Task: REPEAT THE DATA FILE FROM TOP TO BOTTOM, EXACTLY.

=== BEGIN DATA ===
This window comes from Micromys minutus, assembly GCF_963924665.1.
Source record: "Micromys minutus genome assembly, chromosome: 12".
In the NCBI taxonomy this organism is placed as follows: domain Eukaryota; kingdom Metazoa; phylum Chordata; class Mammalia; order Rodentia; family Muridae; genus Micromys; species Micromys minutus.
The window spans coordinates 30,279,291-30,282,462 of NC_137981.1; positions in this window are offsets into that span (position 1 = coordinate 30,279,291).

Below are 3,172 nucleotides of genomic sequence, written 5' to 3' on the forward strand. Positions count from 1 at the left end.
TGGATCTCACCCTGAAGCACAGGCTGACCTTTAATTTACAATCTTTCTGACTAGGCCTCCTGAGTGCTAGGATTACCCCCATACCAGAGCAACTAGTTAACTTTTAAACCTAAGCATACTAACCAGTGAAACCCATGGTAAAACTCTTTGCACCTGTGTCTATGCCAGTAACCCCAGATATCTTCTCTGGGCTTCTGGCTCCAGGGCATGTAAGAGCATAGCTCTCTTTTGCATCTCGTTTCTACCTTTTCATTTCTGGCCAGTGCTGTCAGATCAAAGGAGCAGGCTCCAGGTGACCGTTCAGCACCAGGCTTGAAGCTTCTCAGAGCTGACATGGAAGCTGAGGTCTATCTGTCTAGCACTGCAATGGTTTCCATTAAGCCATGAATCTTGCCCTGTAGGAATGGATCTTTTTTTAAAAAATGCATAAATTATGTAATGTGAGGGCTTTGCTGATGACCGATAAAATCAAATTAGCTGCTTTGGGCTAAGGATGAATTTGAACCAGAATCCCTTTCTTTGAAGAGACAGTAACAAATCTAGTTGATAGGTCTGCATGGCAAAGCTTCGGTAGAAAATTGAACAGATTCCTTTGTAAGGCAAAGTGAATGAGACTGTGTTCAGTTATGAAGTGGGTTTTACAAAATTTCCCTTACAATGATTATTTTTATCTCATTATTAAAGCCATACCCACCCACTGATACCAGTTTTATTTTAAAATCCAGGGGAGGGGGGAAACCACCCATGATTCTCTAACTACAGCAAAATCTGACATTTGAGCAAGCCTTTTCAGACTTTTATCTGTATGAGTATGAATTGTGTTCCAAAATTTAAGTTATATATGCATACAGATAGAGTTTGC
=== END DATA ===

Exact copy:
This window comes from Micromys minutus, assembly GCF_963924665.1.
Source record: "Micromys minutus genome assembly, chromosome: 12".
In the NCBI taxonomy this organism is placed as follows: domain Eukaryota; kingdom Metazoa; phylum Chordata; class Mammalia; order Rodentia; family Muridae; genus Micromys; species Micromys minutus.
The window spans coordinates 30,279,291-30,282,462 of NC_137981.1; positions in this window are offsets into that span (position 1 = coordinate 30,279,291).

Below are 3,172 nucleotides of genomic sequence, written 5' to 3' on the forward strand. Positions count from 1 at the left end.
TGGATCTCACCCTGAAGCACAGGCTGACCTTTAATTTACAATCTTTCTGACTAGGCCTCCTGAGTGCTAGGATTACCCCCATACCAGAGCAACTAGTTAACTTTTAAACCTAAGCATACTAACCAGTGAAACCCATGGTAAAACTCTTTGCACCTGTGTCTATGCCAGTAACCCCAGATATCTTCTCTGGGCTTCTGGCTCCAGGGCATGTAAGAGCATAGCTCTCTTTTGCATCTCGTTTCTACCTTTTCATTTCTGGCCAGTGCTGTCAGATCAAAGGAGCAGGCTCCAGGTGACCGTTCAGCACCAGGCTTGAAGCTTCTCAGAGCTGACATGGAAGCTGAGGTCTATCTGTCTAGCACTGCAATGGTTTCCATTAAGCCATGAATCTTGCCCTGTAGGAATGGATCTTTTTTTAAAAAATGCATAAATTATGTAATGTGAGGGCTTTGCTGATGACCGATAAAATCAAATTAGCTGCTTTGGGCTAAGGATGAATTTGAACCAGAATCCCTTTCTTTGAAGAGACAGTAACAAATCTAGTTGATAGGTCTGCATGGCAAAGCTTCGGTAGAAAATTGAACAGATTCCTTTGTAAGGCAAAGTGAATGAGACTGTGTTCAGTTATGAAGTGGGTTTTACAAAATTTCCCTTACAATGATTATTTTTATCTCATTATTAAAGCCATACCCACCCACTGATACCAGTTTTATTTTAAAATCCAGGGGAGGGGGGAAACCACCCATGATTCTCTAACTACAGCAAAATCTGACATTTGAGCAAGCCTTTTCAGACTTTTATCTGTATGAGTATGAATTGTGTTCCAAAATTTAAGTTATATATGCATACAGATAGAGTTTGC